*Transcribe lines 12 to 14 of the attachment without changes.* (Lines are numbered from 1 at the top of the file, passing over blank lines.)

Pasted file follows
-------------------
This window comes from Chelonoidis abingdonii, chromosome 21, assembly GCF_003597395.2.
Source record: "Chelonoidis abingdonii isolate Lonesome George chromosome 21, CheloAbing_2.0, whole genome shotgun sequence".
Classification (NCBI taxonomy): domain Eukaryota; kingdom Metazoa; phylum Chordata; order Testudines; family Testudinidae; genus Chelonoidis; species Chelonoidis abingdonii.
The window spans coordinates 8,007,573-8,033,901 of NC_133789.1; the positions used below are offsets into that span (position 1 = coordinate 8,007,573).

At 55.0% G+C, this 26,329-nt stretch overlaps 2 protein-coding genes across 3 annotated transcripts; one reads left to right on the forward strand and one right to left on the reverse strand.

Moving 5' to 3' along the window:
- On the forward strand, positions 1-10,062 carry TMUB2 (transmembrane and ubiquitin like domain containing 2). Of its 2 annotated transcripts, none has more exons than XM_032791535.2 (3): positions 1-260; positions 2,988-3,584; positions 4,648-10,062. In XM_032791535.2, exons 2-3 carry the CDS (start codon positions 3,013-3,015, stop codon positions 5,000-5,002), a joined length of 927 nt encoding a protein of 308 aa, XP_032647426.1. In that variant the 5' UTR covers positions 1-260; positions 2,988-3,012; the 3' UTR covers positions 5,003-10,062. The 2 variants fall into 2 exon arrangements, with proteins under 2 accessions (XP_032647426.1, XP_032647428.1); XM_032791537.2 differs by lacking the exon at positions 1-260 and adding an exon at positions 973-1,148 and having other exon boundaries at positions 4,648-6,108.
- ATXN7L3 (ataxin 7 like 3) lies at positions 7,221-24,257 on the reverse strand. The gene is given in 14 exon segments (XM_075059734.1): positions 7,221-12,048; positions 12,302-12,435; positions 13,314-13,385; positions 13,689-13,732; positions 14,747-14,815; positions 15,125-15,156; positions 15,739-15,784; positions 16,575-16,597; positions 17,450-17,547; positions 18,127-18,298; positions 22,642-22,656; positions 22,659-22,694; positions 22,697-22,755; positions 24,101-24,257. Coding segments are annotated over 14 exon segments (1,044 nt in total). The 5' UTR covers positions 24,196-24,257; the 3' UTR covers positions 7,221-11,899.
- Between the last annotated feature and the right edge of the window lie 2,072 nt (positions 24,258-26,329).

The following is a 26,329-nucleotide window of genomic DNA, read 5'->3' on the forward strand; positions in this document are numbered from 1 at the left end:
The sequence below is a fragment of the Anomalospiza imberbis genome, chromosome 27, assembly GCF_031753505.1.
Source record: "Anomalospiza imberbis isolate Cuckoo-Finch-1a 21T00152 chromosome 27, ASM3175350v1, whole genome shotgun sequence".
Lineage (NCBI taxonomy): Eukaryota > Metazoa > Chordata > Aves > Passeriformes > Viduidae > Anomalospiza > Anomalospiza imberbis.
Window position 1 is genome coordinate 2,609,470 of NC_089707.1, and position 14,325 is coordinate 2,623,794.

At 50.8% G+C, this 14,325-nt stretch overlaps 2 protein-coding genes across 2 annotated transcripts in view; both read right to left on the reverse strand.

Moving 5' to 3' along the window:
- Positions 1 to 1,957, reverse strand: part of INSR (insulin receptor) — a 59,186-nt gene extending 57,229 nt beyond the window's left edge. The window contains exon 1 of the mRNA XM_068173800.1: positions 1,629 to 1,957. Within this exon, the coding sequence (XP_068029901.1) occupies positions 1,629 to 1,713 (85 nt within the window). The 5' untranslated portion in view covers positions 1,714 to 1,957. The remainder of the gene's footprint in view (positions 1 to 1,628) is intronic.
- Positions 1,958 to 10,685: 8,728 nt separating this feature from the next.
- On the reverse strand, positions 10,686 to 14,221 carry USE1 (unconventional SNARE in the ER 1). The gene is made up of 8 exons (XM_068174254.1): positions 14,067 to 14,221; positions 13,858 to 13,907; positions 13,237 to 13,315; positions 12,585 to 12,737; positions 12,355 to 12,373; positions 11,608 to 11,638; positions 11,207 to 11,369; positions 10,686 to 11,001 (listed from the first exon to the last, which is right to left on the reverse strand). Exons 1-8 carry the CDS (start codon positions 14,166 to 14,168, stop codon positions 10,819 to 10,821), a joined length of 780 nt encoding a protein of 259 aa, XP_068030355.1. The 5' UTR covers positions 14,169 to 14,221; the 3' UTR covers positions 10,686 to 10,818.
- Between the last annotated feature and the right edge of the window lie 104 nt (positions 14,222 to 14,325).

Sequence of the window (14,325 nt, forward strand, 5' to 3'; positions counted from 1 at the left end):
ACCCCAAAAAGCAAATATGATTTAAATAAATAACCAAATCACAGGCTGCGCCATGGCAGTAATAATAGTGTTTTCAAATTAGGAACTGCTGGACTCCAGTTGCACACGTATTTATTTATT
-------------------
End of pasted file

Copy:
Source record: "Anomalospiza imberbis isolate Cuckoo-Finch-1a 21T00152 chromosome 27, ASM3175350v1, whole genome shotgun sequence".
Lineage (NCBI taxonomy): Eukaryota > Metazoa > Chordata > Aves > Passeriformes > Viduidae > Anomalospiza > Anomalospiza imberbis.
Window position 1 is genome coordinate 2,609,470 of NC_089707.1, and position 14,325 is coordinate 2,623,794.